[linux-elitists] Nobody's favorite language? C++ and free software

Martin Pool mbp@sourcefrog.net
Tue Apr 1 14:57:47 PST 2003

On  1 Apr 2003, Aaron Sherman <ajs@ajs.com> wrote:
> On Wed, 2003-03-26 at 16:54, Martin Pool wrote:
> > The thing I would most like in C is const_cast, reinterpret_cast,
> > etc.  That could make it a lot safer.  Perhaps they could be done as
> > some kind of gcc attribute(())-like system.
> The distinction was required in C++ because of run-time type
> identification, required for certain types of templated
> polymorphism. 

I know.

> I don't see the need in C. Please feel free to explain how you would
> use it, as I'm willing to believe that I could be way off base here.

Here's one example: sometimes in C, you need to cast from, say, a (char
**) to a (const char **), or a (const char *) to a (char *)
  blah (const char *a)
     squidge ((char *) a);

The problem is that in C, there is only one cast operator, and it is
very powerful.  If it later happened that 'a' changed into something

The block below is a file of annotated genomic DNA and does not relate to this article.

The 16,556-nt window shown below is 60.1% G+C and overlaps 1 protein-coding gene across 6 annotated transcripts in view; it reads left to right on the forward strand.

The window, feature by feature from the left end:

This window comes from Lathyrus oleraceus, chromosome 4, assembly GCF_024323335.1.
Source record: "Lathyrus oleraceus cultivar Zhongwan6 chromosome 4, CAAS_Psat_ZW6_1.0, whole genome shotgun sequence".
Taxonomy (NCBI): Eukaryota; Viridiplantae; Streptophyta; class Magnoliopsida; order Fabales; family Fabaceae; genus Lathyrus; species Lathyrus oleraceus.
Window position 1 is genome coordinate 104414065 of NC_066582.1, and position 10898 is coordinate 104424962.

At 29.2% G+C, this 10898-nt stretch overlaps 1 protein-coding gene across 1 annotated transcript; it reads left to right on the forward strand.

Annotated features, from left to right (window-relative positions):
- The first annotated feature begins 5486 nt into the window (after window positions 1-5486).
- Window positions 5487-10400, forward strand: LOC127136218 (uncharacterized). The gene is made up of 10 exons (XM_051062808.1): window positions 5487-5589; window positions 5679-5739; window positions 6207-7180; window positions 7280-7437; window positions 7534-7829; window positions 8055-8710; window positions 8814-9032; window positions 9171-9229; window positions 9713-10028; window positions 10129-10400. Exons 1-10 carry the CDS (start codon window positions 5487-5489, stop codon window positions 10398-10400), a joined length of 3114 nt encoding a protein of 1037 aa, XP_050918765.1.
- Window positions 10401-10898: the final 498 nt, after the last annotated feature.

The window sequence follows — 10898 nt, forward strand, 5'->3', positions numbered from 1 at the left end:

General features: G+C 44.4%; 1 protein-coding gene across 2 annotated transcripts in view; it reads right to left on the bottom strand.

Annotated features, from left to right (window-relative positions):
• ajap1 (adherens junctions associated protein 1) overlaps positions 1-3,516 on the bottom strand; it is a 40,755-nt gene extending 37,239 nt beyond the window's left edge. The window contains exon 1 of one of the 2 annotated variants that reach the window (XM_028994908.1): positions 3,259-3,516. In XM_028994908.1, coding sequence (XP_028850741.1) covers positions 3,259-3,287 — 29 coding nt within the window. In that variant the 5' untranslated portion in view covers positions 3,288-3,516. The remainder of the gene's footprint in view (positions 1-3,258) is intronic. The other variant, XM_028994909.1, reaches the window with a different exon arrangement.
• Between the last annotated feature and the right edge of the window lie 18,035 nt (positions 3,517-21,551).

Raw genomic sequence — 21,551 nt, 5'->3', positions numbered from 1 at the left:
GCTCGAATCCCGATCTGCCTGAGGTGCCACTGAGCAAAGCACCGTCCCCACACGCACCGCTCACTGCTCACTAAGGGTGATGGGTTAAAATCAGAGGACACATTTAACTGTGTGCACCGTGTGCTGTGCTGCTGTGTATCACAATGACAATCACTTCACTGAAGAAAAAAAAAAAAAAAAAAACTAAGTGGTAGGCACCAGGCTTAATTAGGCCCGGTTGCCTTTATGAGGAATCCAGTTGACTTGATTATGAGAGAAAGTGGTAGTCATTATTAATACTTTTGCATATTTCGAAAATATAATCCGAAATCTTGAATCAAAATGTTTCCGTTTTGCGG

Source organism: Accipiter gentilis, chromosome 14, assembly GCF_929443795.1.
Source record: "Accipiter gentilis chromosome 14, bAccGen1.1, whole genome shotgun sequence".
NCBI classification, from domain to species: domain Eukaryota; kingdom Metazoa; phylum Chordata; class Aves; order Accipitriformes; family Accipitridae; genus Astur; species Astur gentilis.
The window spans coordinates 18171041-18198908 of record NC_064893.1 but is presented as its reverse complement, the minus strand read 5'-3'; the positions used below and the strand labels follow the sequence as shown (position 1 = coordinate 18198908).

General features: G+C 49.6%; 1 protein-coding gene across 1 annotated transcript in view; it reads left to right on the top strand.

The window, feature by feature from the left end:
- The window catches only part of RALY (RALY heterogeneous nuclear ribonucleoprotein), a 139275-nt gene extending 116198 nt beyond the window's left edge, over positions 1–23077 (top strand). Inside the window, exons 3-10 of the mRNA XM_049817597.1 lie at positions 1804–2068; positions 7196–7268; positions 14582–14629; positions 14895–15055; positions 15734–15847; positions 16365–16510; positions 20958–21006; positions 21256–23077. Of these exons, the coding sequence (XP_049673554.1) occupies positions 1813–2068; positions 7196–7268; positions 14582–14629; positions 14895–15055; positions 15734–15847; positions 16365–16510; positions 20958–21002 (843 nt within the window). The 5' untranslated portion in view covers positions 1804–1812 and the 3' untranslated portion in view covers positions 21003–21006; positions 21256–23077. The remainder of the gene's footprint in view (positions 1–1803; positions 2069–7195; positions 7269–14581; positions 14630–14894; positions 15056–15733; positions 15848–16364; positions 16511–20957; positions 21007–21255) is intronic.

other than a (const char *), then you'd get no warning, it would just
be forced across, possibly giving you an invalid pointer.

It would be nice if you could tell the compiler what you're trying to
do with the cast, so that it could warn you if you make a mistake.  I
know gcc tries to issue some warnings at the moment but they're not
very strong.  It could distinguish

 - just changing constness
 - actually reinterpreting bytes
 - perhaps some other cases

Actually, what might be nice in gcc would be an option to prevent you
ever casting from one incompatible pointer type to another, without
going via (void *).  That might make the intention to reinterpret
memory more clear.


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